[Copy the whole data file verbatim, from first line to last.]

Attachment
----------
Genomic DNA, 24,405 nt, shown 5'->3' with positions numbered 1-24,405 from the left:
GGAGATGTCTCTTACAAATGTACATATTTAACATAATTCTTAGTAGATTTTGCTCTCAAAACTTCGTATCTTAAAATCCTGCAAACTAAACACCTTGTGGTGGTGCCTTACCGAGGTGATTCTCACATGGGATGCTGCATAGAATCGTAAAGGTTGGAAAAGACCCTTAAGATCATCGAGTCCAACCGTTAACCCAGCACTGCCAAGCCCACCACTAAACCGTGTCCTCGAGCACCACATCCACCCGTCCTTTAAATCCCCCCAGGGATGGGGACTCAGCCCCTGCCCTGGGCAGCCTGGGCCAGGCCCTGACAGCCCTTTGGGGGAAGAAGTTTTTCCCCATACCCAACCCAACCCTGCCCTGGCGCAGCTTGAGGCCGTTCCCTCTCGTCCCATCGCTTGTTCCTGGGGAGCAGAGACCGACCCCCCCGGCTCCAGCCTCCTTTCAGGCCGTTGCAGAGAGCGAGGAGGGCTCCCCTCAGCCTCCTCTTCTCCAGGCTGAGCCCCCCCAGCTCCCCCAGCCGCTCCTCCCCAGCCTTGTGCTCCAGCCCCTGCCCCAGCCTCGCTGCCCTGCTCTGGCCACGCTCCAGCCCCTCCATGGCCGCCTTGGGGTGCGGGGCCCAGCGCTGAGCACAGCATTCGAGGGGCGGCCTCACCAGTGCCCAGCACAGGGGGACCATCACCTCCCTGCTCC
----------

Genomic DNA, 24,405 nt, shown 5'->3' with positions numbered 1-24,405 from the left:
GGAGATGTCTCTTACAAATGTACATATTTAACATAATTCTTAGTAGATTTTGCTCTCAAAACTTCGTATCTTAAAATCCTGCAAACTAAACACCTTGTGGTGGTGCCTTACCGAGGTGATTCTCACATGGGATGCTGCATAGAATCGTAAAGGTTGGAAAAGACCCTTAAGATCATCGAGTCCAACCGTTAACCCAGCACTGCCAAGCCCACCACTAAACCGTGTCCTCGAGCACCACATCCACCCGTCCTTTAAATCCCCCCAGGGATGGGGACTCAGCCCCTGCCCTGGGCAGCCTGGGCCAGGCCCTGACAGCCCTTTGGGGGAAGAAGTTTTTCCCCATACCCAACCCAACCCTGCCCTGGCGCAGCTTGAGGCCGTTCCCTCTCGTCCCATCGCTTGTTCCTGGGGAGCAGAGACCGACCCCCCCGGCTCCAGCCTCCTTTCAGGCCGTTGCAGAGAGCGAGGAGGGCTCCCCTCAGCCTCCTCTTCTCCAGGCTGAGCCCCCCCAGCTCCCCCAGCCGCTCCTCCCCAGCCTTGTGCTCCAGCCCCTGCCCCAGCCTCGCTGCCCTGCTCTGGCCACGCTCCAGCCCCTCCATGGCCGCCTTGGGGTGCGGGGCCCAGCGCTGAGCACAGCATTCGAGGGGCGGCCTCACCAGTGCCCAGCACAGGGGGACCATCACCTCCCTGCTCC